The bell rings sharply at 5AM in the campus on the cold mornings of September in a small town in Kerala...and worse still, it rings repeatedly in a stern shrill tone that commands due acknowledgment. The students get up with sleepy faces and look at each other wondering 'This can't be happening to me' , and then 5 seconds later are jolted back to reality only to join the race to occupy the limited bathrooms lest they have to stand in long queues.
By 5.45AM the 150 odd students are assembled inside the chapel (in military line formations strictly monitored by the nuns at all times) on the 4th floor for the morning prayer followed by the Holy Mass while the wardens go through the rooms just in case some naive soul decided to sleep a wee bit longer. After the mass, the students come down to the cafeteria for breakfast and are inside the class rooms by 8.45AM. The classes go on till 12 pm followed by a 45 min lunch break. People hide in corridors during break time speaking in hushed tones on their phones because mobile phones are banned in the campus till 10.30PM.Then more classes follow till 4 pm when groggy eyes light up for the much awaited 20 min Tea break...
The final sessions of the day last till 10PM.This is followed by the "introduce yourself" sessions till 10.30 pm so that people get to know the fellow students who are slogging along with them. Finally by 10.45 PM, everyone retires to their rooms (shared between 3 to 10 individuals depending on the room size) and the nuns lock up the iron grills that separate the boy's and girl's sides of the campus.The break times are not filled with loud voices or much movement and the air reeks with love in the 'campus' as most of the 'students' have come to the course in pairs and all break times are judiciously utilized to talk to their partners.The same cycle goes on for 3 days. (I heard fellow students at the Bangalore campus get away with a single day course...lucky rascals)
As you guessed from the title, the 'students' here are people who have decided to get married and have come to attend the mandatory 'pre-marital course', whose completion certificate is a must to get married in a Catholic church in India. For me, a person who had very limited time before the D day of my marriage, my parish priest bend the rules and conducted my marriage based on the promise that I will attend the 'pre-martial course' post marriage.
The first week after my marriage consisted of endless visits to the houses of close relatives as per the custom followed by a quick 2 day getaway to Munnar (where I came down fever, the gory details of which are coming up in a future post). Then just a week after my marriage, I was sitting inside a classroom of 150 students for 3 whole days learning what the Church expected me to have learned before I got married.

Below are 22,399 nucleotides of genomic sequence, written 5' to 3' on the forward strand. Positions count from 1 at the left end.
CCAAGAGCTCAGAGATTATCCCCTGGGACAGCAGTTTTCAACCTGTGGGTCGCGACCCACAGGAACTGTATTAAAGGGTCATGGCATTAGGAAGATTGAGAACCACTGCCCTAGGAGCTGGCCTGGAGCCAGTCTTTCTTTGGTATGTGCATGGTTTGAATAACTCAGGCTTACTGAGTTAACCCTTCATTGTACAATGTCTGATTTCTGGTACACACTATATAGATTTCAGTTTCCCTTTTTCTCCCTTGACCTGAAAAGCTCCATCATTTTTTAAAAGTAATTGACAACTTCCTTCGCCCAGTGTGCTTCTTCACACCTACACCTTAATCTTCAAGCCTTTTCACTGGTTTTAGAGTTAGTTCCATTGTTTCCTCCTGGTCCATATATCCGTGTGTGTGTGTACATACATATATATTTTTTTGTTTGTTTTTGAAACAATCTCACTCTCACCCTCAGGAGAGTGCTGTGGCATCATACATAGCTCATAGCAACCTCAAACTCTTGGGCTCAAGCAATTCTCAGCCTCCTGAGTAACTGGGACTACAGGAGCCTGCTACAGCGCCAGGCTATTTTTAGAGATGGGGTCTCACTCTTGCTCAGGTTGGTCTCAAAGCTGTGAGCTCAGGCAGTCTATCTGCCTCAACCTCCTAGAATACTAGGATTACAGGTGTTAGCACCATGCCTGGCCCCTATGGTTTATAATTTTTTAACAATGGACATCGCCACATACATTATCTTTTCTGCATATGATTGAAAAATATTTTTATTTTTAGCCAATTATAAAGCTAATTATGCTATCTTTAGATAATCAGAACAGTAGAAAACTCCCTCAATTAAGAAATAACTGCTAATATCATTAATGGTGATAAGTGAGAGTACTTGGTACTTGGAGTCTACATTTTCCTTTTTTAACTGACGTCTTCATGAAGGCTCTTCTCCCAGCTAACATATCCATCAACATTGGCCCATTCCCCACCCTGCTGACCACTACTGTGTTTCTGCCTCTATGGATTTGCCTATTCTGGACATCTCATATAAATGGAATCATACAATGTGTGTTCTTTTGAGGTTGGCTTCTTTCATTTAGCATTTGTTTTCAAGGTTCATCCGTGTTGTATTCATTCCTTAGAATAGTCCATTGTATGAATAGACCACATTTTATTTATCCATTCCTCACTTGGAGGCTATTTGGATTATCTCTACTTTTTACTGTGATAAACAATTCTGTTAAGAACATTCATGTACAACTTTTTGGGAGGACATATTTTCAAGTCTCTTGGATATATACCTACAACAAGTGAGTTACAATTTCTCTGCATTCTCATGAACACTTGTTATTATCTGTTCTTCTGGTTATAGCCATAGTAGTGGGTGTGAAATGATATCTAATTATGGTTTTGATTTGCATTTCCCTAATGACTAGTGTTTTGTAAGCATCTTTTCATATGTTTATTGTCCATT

Now I went to this course with a biased mind.I had resolved before hand that I wont give ear to any the selling of religion or how 'our religion is the best' kind of stuff. But Boy was I wrong !
Those 3 days zipped by very fast, and contained well crafted sessions of various topics like
- Monetary budgeting after Marriage
- Work life balance
- Maintaining Family ties and the addition of your spouse to them
- Elaborate FAQs session on physical relations (it was a detailed and well handled fun session)
- Handling differences, respecting your spouse and accepting their quirks
- Past is past (dont ask or brag about old relationships)
- Abortion is not acceptable (the only session with pronounced religious bias)
- Chance to prepare for a proper confession (Christian belief that one's sins will be forgiven by God if one truly repents doing them, and will strive not to repeat them)
-Divorce is not an "option" (Divorce is not acceptable in our Church unless due to grave issues like mental illness, impotency etc )
My worst fears were left to rest as never did I feel that Christianity was being sold to me... instead it was explained how old customs help family life in the modern world. An example is how the habit of daily family prayer helps to break the ice during quarrels when the spouses are giving each other the cold shoulder. The classes are (predominantly) not taken by priests or nuns but by highly qualified doctors, psychiatrists, marriage counselors who know first hand about the common pit falls today's marriages could fall into.
The highlight for me was during the self introduction sessions when people introduced their would-be's to the whole class . Every couple who came to the stage stood 2 to 3 feet apart and then introduced each other with expected shyness as they were still not married. So I decided to spice things up by going there and then holding my wife in my arms to introduce her. Of course this joy was short lived as the organizers came rushing to separate us stressing that majority in the hall were unmarried and hence we should not be flaunting our marriage status.
All in all I had good time there with the celebrity status in campus bestowed on us due to the fact that we were already married but still came for the course while all others had come for that coveted course certificate. I am equally sure of the fact that that there was hardly anyone who wanted to attend the course in the first place if it was not mandatory as I am sure of the fact that in the end there was hardly anyone who felt the 3 days spent there were not useful for their future life.
In the end I have found new respect for the Church for the very fact that they take marriages so seriously and ensure that newly weds enter into it with the right mind set.